Squeezing Thousands of Years Into a Minute

I’m reading a book about the history of food and modern farming. I find it incredible that, even though we’ve been farming since 8500 BCE, it’s still a blip in the history of humanity and digestion. Our bodies still haven’t adapted to a sedentary, grain-based diet. (See: An Edible History of Humanity by Tom Standage, pg 4.)

Photo by Kees Streefkerk on Unsplash

If 150,000 years can be compared to a minute and a half, I need to rethink my view of adaptation. I ask the girls to adapt all day long – from an unplanned errand to a switch in who picks up Bea from school, teaching flexibility is a surprisingly big part of the parenting process.

Or maybe it’s part of the human process. I like a predictable schedule and often wish I could adapt to surprises and changes with more grace and ease. The reality is that I need time to process new ideas and perspectives. I often read the news or a book and then need to dig deeper, figuring out this (new to me) information.

I’ll emerge and want to talk about it with Frank, only to realize that I’m unloading a bunch of internal processing in the course of a conversation. Essentially, I’m asking him to squeeze hundreds of thousands of years into a couple minutes.

Ok, my analogies are mixing but what I’m remembering is that adaptation takes time. Yes, in the course of human history, 150,000 is a blip. We haven’t been farming all that long so of course our digestive systems haven’t had time to adjust. And yet, we’ve been farming long enough that none of us have any ties at all to our hunter-gatherer ancestors. We wouldn’t know how to survive, even though it’s the foundational norm.

I’m giving myself grace as I deconstruct and rebuild foundational norms, whatever they may be. When I get discouraged at the slow pace of society in general, I’m remembering that these long years are a blip in history. I need to stretch back and remember that life is a slow process and adaptation is often imperceptible.

Are you able to adapt quickly or do you need time to process? How do you ground yourself in history?

Linked with Five Minute Friday, a time to write without editing. Today’s prompt is “adapt.”

Books Referenced:

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Throwing a Popsicle Festival

I’m over at Debby Hudson’s today, sharing a story about the power of food (or popsicles) to built community. Head over to join the conversation!

We live in a neighborhood where the ministry of popsicles is alive and well. Most evenings, when the sun isn’t quite as hot or high, a little bicycle gang emerges and our cul-de-sac is filled with pedals and scooters and wild kids. They run until a knee is scraped and then someone brings out the healing power of frozen juice. We sit under a tree cooling off and recovering.

IMG_1125-1024x1024Bea wanted to buy popsicles for the neighborhood and have a “festival.” She planned where we would put the picnic blanket and even moved rocks to the corners so it would stay put. We went to the store and bought a big box of Pushup frozen fruit pops.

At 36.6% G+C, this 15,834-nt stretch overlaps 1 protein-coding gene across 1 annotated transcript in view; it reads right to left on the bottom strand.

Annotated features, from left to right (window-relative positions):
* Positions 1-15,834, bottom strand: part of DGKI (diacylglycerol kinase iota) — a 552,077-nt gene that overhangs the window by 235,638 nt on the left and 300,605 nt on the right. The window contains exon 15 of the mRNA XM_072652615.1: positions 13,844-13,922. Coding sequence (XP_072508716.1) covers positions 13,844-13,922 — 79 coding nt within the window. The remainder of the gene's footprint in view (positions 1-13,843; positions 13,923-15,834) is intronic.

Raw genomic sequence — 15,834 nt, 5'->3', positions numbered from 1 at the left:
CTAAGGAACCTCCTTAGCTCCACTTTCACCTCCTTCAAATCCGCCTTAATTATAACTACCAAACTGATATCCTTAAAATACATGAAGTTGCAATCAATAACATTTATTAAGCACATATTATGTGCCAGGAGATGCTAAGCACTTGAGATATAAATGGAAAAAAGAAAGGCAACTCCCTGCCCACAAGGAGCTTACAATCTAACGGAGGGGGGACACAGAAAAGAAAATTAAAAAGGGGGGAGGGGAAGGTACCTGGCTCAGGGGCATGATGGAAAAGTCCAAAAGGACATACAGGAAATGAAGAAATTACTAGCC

While kids are out most days, there are some in which Bea rides alone. I explained that it’s great to throw impromptu celebrations but we also need to be prepared for the possibility that our buddies have other plans – that they might not know we have a festival planned.

Bea nodded but the excitement for her party was apparent. After naptime, I tried to stall her with promises of extra screen time, coloring together, anything to wait a few more minutes to be absolutely certain the other kids would be out.

We went outside and waited. And waited. Bea wondered where they could be. Why weren’t they coming to her festival? She rode slowly around the cul-de-sac, making up songs, eagerly watching front doors. I had mentioned the possibility to a couple parents, but plans aren’t firm during this summer witching hour and I didn’t want to make our little festival too big a deal.

Finally, it was obvious we were it. Bea was clearly disappointed and you could see all the feelings on her face as she tried to process this failed party.

Find out the resolution over at Debby’s and be sure to join in the conversation!


The American way is to not need help, but to help…. What saved me was that I found gentle, loyal and hilarious companions, which is at the heart of meaning: maybe we don’t find a lot of answers to life’s tougher questions, but if we find a few true friends, that’s even better.

Anne Lamott, Stitches

Of our friends, there are three couples we see on a very regular basis. These are people we saw right after Bea was born, people with whom we share amazing news and sad news, people we make time for during tax season because three months is too long to go without seeing them. We’ve practiced being vulnerable together and have shared laughter, tears, worries, and successes.

When we first started getting together, as newlyweds and dating couples, we pulled out all the stops. We tried recipes we would never make just for the two of us; We saved our food budget and splurged on incredible dishes; We went through multiple bottles of wine and finished off with whiskey or port and left after midnight. As time passed, our meals continued but now prosciutto-wrapped halibut, chili, and take-out pizza are interchanged freely. We sometimes still stay up too late and drink too much, but with kids and pregnancies, we also go to bed earlier and drink more water.

I love that we’ve reached this place of comfort with our friends. We still use getting together as an excuse to try fancy new recipes but there’s no pressure if we plop the pizza box on the table, open a beer, and laugh together.

Linked with Lisa-Jo Baker’s Five Minute Friday, a time to write for five minutes without editing.